A lot has been said and published online about remote work in the last two weeks. The social web is rich in posts with lists of tips and how to embrace and hack our work from home. I would like to spend some time exploring specific aspects of remote work relevant to students, freelancers and employed staff working from home at the moment. I would like to share my personal learnings and experiences in all of those areas.
This is a giant step for the rights of children and young people online. The UN Committee on the Rights of the Child approved General Comment 25 – a document outlining a more inclusive and participatory approach to regulating digital spaces for and by the young people.
I am very impressed with the Mental Health Foundation’s take on the changes in their approach to race and diversity. Why is their recent announcement effective?
I love the use of tech for visualisations, especially when it is done with the purpose of education, so this one is my recent favourite.
This is the question we are often scared to ask in the room with the client. However, it is the crucial question that opens the door to a trusted work for change and healing.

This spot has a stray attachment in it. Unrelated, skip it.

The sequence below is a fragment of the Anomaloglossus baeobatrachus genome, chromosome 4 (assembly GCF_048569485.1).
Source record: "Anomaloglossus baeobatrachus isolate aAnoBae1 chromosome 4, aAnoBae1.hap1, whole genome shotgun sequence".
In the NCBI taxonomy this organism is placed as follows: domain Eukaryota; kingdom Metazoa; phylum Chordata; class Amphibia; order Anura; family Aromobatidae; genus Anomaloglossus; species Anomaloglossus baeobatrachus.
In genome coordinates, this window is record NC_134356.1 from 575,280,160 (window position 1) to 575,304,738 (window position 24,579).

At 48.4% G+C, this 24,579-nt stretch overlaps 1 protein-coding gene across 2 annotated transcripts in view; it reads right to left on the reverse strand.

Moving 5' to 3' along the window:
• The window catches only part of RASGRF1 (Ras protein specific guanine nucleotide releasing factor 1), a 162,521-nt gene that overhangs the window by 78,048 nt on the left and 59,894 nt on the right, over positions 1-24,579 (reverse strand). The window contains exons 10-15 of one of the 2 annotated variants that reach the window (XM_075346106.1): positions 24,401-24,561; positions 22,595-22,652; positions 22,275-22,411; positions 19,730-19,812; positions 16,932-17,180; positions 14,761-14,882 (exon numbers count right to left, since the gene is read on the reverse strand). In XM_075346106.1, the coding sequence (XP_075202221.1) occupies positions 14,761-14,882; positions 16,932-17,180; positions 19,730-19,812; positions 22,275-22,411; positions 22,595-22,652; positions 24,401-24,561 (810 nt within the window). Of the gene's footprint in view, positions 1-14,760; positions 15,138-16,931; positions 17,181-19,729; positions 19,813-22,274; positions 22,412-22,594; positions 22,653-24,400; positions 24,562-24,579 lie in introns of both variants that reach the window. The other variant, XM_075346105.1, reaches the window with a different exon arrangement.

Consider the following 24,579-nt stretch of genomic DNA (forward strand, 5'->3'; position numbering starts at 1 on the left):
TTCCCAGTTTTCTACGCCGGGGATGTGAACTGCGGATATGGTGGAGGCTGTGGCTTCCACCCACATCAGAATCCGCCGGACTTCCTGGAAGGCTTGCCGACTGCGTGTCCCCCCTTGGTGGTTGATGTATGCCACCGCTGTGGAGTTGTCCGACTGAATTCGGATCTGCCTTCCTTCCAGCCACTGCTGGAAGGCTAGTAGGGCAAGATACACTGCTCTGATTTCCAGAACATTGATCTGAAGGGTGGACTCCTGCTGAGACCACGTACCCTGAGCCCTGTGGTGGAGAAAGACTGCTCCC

“Why should I have anything to complain about?” – dealing with individual and collective trauma all at once
Lockdowns, social isolation, difficult choices…spring is proving somewhat challenging. However, it also allows a lot of space to think.
A week ago I had the privilege to join wonderful people on a panel discussing the impact of new on our mental health. You can now watch the recording from the event.
Way back in July, I blogged about the different platforms enabling performers to carry on entertaining audiences remotely throughout the pandemic, using technology at a time where venues across the world sadly shut their doors.
Since then I have, albeit almost accidentally, immersed myself in the world of online gigs, hosting and supporting a series of music and comedy events on Zoom. I’ve been involved in over 60 shows, each of which have had special, memorable moments for the act and audience alike.
I have treated myself to a set of Mapology Guides, and today, I would like to talk about my favourite one: “How to Grow Your No.”
Media outlets thrive on the alarming news about the negative impact of digital technologies on our lives. We are especially worried when we read the news about children and young people. With carefully selected quotes from scientists published on reliable, trusted platforms, we have no choice but to believe that it’s all doom and gloom. Here is what we can do about it.